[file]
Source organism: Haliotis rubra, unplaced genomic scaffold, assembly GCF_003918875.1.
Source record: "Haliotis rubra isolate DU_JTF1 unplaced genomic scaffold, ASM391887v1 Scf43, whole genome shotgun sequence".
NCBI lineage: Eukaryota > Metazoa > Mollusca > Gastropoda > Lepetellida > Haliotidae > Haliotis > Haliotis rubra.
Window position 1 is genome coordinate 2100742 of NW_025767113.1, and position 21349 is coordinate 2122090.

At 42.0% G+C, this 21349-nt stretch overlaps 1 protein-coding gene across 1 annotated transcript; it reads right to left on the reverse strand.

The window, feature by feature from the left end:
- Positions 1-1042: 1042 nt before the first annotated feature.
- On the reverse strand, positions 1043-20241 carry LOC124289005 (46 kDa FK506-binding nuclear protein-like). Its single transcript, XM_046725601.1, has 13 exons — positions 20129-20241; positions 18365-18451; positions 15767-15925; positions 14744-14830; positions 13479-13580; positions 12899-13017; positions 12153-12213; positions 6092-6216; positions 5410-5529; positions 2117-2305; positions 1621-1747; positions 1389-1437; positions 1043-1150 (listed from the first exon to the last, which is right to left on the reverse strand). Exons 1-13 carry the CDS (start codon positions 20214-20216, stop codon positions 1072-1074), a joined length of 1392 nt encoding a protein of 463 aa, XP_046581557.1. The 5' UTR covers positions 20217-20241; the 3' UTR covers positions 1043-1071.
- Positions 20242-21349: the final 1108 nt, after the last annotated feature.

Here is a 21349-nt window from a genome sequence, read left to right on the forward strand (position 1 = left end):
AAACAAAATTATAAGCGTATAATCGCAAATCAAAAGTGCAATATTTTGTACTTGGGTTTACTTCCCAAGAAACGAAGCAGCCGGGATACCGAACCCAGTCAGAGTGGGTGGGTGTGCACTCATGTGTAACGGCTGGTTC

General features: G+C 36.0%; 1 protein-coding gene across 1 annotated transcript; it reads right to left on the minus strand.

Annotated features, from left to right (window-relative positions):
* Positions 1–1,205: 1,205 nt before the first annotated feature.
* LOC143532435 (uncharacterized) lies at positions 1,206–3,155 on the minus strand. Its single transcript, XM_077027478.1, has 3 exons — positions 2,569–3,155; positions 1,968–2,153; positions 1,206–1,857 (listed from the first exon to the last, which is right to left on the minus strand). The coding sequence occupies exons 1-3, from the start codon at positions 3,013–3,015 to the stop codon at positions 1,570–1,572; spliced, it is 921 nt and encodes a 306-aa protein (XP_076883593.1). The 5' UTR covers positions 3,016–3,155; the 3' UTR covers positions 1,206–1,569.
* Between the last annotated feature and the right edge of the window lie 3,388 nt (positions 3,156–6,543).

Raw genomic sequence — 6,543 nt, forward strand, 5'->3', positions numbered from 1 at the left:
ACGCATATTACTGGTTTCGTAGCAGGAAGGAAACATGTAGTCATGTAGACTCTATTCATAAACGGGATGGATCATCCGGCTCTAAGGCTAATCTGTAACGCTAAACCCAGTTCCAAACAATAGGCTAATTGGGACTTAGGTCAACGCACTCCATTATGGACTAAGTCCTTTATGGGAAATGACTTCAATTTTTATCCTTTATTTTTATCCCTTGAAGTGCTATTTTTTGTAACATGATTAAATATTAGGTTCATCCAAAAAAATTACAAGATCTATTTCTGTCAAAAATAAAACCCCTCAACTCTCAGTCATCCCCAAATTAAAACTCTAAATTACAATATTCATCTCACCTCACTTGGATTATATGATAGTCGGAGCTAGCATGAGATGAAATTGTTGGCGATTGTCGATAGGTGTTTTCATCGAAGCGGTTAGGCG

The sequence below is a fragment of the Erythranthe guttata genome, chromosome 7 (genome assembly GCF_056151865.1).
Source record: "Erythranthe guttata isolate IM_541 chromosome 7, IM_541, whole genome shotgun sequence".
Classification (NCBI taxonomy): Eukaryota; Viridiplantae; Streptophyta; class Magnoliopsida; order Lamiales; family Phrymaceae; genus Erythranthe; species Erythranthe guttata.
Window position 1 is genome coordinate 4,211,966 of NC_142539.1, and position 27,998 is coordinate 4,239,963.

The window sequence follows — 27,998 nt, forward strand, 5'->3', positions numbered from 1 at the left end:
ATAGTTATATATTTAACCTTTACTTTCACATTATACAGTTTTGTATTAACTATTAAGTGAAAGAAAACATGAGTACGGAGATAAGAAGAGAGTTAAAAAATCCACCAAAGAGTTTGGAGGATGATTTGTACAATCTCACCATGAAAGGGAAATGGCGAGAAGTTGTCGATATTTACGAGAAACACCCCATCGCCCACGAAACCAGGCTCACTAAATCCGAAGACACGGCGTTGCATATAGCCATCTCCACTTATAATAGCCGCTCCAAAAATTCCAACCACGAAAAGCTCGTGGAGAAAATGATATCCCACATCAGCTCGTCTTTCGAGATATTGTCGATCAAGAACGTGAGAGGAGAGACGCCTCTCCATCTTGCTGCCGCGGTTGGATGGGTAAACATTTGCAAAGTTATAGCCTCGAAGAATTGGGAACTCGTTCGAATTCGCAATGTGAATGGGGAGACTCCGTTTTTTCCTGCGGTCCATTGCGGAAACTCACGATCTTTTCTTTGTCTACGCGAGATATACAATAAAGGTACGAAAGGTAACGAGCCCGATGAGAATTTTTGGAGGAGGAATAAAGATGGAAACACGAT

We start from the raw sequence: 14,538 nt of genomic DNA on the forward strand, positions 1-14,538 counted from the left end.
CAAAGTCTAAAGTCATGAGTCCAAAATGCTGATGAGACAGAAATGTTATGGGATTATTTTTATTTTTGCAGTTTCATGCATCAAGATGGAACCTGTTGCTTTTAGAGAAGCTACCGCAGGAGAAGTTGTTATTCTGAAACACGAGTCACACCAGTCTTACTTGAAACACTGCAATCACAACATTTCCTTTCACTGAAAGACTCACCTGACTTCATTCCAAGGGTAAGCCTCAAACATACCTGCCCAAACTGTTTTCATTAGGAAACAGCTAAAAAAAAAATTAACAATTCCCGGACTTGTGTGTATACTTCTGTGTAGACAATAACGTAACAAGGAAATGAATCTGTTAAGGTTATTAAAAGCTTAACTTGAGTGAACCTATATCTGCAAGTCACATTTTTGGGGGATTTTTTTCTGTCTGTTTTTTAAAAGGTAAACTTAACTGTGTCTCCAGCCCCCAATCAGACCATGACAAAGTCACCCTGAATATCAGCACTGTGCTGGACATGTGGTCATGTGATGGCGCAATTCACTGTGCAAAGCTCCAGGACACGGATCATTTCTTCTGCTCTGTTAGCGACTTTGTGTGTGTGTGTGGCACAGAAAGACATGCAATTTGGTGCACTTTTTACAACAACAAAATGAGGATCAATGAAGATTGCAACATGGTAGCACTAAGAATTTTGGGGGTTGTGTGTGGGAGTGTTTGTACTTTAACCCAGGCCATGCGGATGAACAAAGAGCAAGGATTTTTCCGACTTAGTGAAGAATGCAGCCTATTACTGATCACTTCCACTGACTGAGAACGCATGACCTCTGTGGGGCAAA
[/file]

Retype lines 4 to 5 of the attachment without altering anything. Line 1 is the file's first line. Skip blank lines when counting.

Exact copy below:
Window position 1 is genome coordinate 2100742 of NW_025767113.1, and position 21349 is coordinate 2122090.

At 42.0% G+C, this 21349-nt stretch overlaps 1 protein-coding gene across 1 annotated transcript; it reads right to left on the reverse strand.